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We’ve been writing a bit about Michael Tisserand’s comprehensive new biography of George Herriman, Krazy: A Life in Black and White, but last night I got to hear him talk about it at one of the stops on his mini tour. Tisserand presented a slideshow on the book for the first time, and it will be presented again on Thursday at Princeton’s Labyrinth Books with Patrick “Mutts” McDonnell along for the ride – an event I highly recommend if you are into Herriman, Krazy Kat or comic strip history. Or really, just history.

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But first, the Comics 101 on Krazy Kat. This comic strip ran from 1913 to 1944 and even during its run the strip and its creator, Herriman, were hailed as art that transcended the comics page. Krazy Kat took place in a magic world called Coconino County, based on the US Southwest, where a love triangle without gender played out in thousands of variations: Krazy, the main character was a patois spouting black cat who was madly in love with Ignatz, an angry white mouse. Ignatz repaid the sometimes naive kat by throwing bricks at Krazy, an act that was often witnessed and punished by Offissa Pup, the local gendarme, who happened to be in love with Krazy.

All of this sound charming, but the strip itself was pure poetry, in both word and picture, a scratchy universe of introspection, fantasy, dashed hopes, and a playfulness of language that has probably never been surpassed anywhere, mixing French, Yiddish, German, Spanish and Herriman’s own ear for metre. As the little drama played out over and over again, the characters waxed philosophical, always aware that they were part of an emotional world larger than themselves, a world as mystical and mercurial as the ever changing landscapes of rocks and moons that filled the backgrounds.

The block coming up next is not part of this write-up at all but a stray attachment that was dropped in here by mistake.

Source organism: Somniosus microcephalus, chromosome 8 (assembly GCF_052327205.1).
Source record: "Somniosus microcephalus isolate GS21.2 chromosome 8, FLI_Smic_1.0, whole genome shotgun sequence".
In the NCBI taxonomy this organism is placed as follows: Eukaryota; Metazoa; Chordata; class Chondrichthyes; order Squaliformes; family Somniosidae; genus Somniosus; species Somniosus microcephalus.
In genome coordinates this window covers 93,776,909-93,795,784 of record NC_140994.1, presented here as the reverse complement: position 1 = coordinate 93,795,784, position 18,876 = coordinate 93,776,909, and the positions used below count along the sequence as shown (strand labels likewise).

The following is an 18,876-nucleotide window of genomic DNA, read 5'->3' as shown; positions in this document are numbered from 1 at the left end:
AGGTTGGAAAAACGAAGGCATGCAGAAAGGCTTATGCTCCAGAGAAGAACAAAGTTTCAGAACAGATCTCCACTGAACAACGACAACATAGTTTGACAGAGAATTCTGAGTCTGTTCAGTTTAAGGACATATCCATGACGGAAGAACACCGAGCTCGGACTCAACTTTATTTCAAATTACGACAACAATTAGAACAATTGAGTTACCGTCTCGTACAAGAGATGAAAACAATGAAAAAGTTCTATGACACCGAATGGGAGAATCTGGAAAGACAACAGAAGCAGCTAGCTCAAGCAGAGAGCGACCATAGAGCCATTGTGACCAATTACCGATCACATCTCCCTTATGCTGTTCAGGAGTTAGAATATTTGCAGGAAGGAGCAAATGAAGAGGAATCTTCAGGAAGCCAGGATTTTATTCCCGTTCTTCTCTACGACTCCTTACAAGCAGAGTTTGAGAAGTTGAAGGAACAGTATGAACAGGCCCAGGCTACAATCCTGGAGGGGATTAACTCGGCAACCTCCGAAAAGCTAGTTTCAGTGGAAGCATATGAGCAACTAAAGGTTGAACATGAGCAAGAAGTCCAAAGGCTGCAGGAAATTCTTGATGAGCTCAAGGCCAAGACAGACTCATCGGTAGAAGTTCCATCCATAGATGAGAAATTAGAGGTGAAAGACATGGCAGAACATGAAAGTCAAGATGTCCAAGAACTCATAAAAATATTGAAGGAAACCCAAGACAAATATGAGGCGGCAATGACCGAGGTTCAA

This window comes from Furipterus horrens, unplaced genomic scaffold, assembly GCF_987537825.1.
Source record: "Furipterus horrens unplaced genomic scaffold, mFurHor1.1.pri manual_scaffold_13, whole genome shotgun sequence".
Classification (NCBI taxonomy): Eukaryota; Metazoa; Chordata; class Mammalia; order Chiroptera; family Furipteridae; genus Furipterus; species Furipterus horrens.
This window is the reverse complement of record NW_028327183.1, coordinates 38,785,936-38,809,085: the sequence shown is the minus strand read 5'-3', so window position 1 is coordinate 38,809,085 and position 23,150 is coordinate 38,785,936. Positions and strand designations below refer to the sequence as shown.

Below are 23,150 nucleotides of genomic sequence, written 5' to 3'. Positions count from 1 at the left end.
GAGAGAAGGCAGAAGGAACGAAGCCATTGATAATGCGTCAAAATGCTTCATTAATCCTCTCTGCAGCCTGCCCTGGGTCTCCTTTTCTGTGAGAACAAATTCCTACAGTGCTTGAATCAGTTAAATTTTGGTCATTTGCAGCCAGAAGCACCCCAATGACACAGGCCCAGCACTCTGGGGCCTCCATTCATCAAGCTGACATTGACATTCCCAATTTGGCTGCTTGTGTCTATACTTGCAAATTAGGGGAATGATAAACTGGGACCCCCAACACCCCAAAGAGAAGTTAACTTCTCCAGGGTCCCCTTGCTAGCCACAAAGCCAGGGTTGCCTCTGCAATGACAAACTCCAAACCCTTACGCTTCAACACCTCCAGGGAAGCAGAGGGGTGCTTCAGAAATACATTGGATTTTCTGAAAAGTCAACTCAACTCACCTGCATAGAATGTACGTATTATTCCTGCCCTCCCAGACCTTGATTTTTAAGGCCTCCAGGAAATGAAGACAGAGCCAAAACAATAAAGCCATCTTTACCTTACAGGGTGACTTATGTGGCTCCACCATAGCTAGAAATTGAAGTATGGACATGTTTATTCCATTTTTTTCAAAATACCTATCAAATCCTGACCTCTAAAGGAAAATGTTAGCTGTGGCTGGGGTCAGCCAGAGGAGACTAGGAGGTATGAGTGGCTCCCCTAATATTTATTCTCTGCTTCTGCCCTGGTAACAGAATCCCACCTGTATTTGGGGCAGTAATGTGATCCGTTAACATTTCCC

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Tissarand has done a ton of research on the book, but the key element is defining Herriman’s own heritage as a Creole man from New Orleans whose family moved to Los Angels when he was only 10 so that they could pass for white in a world of Jim Crow laws and blatant racism. Tisserand suggests that Krazy Kat’s gender fluid subtext was his own commentary on race, and in the talk he quoted several strips that allude to Krazy’s never pinned down gender and color swapping – “inferiority complexion” Krazy says in one strip.
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The talk presented a lengthy look at Herriman’s early days as a sports cartoonist, and his work covering the “Fight of the Century” between the white James Jeffries and black champion Jack Johnson, a racially charged event that was ginned up by the media of the day and resulted in race riots when Johnson won. There were also some juicy bits dropped – later in life Herriman took up with Louise, the first wife of fellow cartoonist Jimmy Swinnerton – although Tisserand declined to report some family lore involving he early deaths of both Herriman’s wife and one of his daughters.

There was also the only known movie footage of Herriman, a family scene that involves a baby’s diaper getting changed of all things, but the hat wearing Herriman remains somehow above it all with a wise smile.

Herriman often wore a hat to hide his hair texture; his fellow cartoonists called him “The Greek.” Confirmation of Herriman’s mixed race heritage is a fairly recent thing, and although it adds a lot of subtext to his work, it’s easy to see why he preferred to pass. As a white man, he could get away with 31 years of surreal philosophical wordplay. As a minority, his reputation would be questioned, relegated and re-contextualized as proof of whatever racial theory was being argued. If he even got to do the strip at all, which is hard to imagine.

Krazy Kat ran as long as it did because, famously, publisher William Randolph Hearst loved it. According to Tissarand, the strip was never popular with a lot of readers, and contemporary correspondence shows the thing they liked least about it was the gender fluid element. Some things never change, alas. But the genius of Krazy Kat and Herriman is proof that in matters of the heart and the greatest art, labels are meaningless.
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